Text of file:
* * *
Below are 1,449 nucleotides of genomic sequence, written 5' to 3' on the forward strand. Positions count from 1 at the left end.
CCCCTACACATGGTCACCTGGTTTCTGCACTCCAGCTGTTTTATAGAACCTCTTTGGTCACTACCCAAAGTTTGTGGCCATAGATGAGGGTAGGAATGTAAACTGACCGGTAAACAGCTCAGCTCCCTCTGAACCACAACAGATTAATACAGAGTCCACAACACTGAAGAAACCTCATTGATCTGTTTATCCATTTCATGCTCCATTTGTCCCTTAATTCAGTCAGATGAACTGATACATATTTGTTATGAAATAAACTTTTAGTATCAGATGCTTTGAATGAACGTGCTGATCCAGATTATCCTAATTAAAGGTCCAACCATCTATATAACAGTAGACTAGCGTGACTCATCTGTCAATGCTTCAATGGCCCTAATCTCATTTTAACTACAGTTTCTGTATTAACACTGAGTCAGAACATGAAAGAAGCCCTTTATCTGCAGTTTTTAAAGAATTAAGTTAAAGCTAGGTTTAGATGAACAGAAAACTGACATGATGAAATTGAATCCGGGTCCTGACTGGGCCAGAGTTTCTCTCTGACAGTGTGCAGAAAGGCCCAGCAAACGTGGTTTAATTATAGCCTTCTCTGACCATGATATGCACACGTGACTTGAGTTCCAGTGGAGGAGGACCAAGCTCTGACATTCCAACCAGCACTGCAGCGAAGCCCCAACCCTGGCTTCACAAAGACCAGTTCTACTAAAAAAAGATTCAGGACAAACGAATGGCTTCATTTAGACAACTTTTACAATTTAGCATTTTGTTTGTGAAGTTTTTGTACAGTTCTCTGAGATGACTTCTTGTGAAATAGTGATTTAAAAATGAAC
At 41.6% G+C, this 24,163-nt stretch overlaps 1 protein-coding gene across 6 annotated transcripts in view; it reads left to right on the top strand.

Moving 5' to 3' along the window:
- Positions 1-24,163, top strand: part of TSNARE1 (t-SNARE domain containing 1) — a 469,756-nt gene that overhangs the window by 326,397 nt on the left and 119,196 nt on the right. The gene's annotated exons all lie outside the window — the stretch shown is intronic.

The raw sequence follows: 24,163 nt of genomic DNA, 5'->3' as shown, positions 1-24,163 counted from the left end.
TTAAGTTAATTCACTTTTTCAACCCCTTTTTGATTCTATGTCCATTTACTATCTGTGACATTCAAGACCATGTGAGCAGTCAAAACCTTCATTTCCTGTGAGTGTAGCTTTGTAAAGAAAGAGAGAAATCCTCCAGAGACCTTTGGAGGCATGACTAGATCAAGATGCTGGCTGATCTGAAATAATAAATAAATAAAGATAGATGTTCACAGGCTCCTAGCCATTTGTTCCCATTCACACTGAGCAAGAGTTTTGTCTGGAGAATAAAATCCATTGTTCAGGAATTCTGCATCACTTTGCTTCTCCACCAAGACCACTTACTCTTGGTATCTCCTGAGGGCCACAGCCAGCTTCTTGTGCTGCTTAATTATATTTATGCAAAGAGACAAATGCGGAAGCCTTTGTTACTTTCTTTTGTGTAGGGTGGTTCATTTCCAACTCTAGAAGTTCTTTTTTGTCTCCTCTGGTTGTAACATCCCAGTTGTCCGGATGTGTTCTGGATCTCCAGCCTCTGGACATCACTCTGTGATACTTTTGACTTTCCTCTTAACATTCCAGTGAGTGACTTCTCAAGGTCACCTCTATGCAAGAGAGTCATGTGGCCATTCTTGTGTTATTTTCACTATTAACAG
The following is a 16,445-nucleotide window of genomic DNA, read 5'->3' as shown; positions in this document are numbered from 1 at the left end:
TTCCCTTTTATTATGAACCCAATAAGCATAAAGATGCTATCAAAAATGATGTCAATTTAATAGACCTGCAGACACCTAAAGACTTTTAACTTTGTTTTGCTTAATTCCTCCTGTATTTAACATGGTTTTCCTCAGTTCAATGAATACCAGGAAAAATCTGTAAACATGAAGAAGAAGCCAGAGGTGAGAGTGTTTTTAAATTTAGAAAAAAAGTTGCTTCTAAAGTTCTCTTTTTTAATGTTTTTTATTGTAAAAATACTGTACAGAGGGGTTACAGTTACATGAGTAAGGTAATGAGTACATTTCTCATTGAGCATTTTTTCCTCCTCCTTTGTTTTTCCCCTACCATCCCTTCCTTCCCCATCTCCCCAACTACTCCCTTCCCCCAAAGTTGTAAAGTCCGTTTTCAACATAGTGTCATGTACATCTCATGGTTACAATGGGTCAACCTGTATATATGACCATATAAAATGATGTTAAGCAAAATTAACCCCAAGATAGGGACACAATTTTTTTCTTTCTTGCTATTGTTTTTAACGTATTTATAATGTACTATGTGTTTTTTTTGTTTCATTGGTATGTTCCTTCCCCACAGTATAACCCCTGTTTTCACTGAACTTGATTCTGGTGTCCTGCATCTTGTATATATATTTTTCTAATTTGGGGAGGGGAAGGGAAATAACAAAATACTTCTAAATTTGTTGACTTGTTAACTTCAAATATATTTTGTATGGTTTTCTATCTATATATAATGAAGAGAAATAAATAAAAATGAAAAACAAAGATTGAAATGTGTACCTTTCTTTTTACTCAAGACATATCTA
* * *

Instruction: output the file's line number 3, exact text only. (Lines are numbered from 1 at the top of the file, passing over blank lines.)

At 41.6% G+C, this 24,163-nt stretch overlaps 1 protein-coding gene across 6 annotated transcripts in view; it reads left to right on the top strand.